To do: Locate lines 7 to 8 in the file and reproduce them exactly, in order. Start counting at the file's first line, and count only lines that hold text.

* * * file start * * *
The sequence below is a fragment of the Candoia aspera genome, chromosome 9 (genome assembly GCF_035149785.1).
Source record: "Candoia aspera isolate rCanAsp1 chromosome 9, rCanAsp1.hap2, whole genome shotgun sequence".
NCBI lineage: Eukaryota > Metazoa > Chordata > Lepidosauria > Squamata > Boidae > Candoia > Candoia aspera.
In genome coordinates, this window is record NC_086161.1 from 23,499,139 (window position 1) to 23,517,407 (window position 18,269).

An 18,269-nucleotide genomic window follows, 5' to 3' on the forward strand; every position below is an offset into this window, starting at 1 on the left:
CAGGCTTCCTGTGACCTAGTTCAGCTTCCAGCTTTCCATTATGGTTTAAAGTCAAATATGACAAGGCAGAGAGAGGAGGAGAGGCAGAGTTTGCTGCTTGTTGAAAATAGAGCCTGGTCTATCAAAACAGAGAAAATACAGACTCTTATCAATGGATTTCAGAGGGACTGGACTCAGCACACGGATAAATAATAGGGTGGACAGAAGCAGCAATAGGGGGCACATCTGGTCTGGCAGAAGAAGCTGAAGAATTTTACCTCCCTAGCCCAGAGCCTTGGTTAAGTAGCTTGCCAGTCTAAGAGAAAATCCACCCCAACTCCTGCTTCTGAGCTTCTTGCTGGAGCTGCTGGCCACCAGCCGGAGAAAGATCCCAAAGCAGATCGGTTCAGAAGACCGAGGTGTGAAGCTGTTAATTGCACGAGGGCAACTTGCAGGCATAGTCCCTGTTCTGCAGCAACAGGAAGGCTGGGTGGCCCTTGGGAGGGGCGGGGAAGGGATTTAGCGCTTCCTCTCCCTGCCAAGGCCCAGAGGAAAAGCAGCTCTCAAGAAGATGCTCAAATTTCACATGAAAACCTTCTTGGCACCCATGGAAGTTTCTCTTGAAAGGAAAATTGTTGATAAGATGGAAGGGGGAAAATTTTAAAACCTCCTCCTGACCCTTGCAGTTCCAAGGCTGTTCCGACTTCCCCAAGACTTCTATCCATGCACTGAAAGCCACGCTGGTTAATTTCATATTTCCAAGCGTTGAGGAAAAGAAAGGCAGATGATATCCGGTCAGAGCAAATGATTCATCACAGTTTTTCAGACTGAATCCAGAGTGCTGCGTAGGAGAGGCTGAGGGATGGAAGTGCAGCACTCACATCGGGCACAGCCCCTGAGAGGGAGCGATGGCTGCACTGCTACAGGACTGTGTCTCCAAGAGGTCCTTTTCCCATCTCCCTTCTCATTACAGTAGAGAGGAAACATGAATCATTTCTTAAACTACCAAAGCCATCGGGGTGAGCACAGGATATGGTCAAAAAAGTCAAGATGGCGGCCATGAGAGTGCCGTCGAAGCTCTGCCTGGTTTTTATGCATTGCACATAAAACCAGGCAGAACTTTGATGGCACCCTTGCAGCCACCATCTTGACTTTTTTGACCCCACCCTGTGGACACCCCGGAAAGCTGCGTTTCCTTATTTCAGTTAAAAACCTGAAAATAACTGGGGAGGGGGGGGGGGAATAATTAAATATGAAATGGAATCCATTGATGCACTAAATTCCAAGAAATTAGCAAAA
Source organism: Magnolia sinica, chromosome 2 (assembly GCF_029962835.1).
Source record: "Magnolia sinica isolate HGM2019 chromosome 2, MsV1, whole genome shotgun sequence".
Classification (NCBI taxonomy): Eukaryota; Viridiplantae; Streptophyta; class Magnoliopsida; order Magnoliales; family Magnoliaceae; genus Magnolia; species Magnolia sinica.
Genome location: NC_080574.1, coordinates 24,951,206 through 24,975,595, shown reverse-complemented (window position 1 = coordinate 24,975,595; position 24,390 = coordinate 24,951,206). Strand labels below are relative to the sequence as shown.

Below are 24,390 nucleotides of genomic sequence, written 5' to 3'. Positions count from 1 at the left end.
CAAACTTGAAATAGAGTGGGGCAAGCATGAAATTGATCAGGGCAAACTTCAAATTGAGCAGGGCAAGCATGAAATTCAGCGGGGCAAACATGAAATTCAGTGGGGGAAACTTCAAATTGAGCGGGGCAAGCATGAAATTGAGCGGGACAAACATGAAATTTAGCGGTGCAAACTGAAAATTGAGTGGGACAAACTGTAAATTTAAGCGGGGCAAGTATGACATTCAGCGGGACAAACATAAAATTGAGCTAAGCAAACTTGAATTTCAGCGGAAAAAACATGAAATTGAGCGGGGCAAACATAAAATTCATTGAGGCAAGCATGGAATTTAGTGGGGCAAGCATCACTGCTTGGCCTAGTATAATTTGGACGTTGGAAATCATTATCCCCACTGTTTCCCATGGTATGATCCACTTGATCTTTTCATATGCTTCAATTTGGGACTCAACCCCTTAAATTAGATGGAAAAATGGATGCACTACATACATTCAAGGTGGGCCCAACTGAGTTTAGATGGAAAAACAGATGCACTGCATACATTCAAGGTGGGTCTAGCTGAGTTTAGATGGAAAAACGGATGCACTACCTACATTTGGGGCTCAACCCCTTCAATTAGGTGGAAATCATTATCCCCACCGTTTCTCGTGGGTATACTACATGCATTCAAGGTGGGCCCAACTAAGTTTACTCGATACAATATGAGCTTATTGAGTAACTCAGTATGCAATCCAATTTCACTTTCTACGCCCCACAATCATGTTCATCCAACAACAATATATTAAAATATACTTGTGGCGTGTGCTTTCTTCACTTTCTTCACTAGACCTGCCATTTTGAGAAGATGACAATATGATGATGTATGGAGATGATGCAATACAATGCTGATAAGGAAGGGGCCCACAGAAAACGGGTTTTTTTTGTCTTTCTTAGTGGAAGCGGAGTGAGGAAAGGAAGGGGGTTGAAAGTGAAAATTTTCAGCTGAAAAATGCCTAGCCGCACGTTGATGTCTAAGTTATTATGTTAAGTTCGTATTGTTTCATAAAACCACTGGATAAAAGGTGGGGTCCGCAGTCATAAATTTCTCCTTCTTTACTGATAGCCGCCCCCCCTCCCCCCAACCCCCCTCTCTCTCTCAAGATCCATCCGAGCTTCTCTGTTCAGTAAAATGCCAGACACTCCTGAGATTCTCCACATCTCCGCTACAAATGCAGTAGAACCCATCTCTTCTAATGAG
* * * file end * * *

Source organism: Magnolia sinica, chromosome 2 (assembly GCF_029962835.1).
Source record: "Magnolia sinica isolate HGM2019 chromosome 2, MsV1, whole genome shotgun sequence".